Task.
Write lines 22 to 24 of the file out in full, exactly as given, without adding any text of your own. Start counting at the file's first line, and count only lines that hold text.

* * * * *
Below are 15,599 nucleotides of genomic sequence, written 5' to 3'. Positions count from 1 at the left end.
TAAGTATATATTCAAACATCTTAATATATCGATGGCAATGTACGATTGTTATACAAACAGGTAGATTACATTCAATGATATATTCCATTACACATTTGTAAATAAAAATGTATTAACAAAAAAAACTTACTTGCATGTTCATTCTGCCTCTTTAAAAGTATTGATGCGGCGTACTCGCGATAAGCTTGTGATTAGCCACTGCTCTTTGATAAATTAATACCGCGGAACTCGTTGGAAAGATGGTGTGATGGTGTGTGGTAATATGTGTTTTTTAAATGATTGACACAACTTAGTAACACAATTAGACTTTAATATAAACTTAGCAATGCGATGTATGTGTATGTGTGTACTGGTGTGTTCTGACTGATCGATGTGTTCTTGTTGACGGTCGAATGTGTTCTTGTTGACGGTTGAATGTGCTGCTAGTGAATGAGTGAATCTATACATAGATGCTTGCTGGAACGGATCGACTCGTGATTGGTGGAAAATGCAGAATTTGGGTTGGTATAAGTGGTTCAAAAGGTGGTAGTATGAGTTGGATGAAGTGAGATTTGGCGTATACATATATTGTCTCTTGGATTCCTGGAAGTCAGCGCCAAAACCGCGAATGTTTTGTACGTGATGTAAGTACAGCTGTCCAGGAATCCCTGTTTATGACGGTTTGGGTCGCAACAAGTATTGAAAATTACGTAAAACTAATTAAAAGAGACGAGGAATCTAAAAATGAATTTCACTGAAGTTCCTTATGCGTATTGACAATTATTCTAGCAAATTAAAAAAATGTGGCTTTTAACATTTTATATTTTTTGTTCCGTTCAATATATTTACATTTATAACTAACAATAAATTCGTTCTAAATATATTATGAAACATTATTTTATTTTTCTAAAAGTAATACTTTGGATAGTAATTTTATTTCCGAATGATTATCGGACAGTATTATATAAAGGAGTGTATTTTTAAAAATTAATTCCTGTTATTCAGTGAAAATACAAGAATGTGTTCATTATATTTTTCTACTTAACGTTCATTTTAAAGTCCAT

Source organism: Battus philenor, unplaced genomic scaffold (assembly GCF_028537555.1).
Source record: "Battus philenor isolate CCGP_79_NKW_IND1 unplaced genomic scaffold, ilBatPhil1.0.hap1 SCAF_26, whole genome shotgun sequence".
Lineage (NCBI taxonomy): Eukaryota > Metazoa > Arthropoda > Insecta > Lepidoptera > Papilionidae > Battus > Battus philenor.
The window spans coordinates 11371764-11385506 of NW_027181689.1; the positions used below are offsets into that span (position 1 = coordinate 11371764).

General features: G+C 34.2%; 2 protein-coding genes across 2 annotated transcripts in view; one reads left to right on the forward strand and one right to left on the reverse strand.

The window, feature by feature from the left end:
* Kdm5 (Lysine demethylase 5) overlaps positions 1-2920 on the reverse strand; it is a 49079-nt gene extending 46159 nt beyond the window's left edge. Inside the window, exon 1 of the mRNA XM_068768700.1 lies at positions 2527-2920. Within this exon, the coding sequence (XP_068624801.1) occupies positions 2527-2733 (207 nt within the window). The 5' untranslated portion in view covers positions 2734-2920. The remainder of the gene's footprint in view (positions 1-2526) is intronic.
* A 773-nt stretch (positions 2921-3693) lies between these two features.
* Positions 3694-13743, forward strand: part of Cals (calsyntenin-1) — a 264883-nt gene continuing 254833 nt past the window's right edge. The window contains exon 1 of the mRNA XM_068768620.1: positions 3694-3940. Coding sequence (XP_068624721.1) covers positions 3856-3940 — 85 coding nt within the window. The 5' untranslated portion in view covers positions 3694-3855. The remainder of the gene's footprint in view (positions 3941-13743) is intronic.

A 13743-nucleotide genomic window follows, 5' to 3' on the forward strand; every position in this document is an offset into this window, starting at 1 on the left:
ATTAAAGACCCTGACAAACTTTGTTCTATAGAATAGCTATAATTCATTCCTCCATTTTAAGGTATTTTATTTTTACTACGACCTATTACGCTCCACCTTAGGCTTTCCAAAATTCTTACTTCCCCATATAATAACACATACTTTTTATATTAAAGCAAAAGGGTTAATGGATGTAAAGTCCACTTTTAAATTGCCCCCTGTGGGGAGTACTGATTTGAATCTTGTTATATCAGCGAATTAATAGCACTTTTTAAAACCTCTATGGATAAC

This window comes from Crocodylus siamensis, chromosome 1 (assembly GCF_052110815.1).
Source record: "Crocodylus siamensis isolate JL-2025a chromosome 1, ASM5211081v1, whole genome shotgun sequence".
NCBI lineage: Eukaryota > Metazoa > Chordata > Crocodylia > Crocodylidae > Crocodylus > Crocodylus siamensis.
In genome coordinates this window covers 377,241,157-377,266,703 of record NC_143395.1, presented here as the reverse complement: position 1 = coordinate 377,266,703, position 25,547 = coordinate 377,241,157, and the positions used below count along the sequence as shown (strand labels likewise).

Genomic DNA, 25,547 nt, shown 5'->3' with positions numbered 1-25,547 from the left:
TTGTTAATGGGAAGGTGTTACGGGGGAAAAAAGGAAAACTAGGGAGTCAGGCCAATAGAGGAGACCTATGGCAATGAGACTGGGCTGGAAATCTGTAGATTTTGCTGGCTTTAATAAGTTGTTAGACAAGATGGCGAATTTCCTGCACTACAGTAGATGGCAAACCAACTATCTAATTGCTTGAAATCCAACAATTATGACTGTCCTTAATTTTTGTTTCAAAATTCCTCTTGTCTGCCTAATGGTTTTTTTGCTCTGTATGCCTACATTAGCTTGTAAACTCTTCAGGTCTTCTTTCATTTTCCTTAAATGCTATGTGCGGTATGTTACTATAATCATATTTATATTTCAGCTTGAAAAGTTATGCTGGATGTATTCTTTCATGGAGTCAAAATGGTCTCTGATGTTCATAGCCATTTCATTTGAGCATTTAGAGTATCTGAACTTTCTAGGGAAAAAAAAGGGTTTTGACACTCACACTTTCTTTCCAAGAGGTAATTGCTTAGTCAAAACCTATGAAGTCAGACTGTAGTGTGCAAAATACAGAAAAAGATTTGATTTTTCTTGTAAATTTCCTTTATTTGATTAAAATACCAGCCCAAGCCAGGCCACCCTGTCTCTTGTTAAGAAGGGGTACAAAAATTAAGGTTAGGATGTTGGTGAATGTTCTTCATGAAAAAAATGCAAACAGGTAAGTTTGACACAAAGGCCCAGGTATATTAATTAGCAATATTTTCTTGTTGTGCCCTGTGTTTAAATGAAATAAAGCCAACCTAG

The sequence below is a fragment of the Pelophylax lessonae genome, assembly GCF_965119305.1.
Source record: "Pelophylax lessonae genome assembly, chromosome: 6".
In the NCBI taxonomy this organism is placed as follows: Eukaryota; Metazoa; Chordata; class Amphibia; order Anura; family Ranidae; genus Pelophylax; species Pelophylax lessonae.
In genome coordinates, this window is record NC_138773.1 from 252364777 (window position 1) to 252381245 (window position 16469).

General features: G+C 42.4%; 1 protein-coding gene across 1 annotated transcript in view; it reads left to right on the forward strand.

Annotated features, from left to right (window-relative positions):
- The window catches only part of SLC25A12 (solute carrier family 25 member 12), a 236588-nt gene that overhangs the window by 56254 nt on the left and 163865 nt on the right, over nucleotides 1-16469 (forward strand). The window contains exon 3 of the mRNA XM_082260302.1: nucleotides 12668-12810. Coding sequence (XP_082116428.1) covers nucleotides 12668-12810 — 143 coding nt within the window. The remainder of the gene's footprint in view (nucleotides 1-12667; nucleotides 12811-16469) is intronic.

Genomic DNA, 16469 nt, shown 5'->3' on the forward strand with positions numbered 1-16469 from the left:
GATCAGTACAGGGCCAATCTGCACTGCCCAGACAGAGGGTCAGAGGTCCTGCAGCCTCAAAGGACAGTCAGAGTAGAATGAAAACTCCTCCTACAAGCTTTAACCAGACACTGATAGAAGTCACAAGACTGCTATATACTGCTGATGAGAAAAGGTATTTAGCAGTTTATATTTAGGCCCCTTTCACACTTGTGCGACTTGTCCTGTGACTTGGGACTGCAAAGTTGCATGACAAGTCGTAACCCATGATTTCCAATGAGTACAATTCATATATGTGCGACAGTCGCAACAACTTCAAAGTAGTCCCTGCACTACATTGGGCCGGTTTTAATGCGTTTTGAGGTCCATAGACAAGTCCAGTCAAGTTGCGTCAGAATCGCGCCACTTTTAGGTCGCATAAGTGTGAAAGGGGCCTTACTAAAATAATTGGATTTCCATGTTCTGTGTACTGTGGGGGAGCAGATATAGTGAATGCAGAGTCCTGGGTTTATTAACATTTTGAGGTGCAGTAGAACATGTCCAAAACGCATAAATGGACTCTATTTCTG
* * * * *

In the NCBI taxonomy this organism is placed as follows: Eukaryota; Metazoa; Chordata; class Amphibia; order Anura; family Ranidae; genus Pelophylax; species Pelophylax lessonae.
In genome coordinates, this window is record NC_138773.1 from 252364777 (window position 1) to 252381245 (window position 16469).

General features: G+C 42.4%; 1 protein-coding gene across 1 annotated transcript in view; it reads left to right on the forward strand.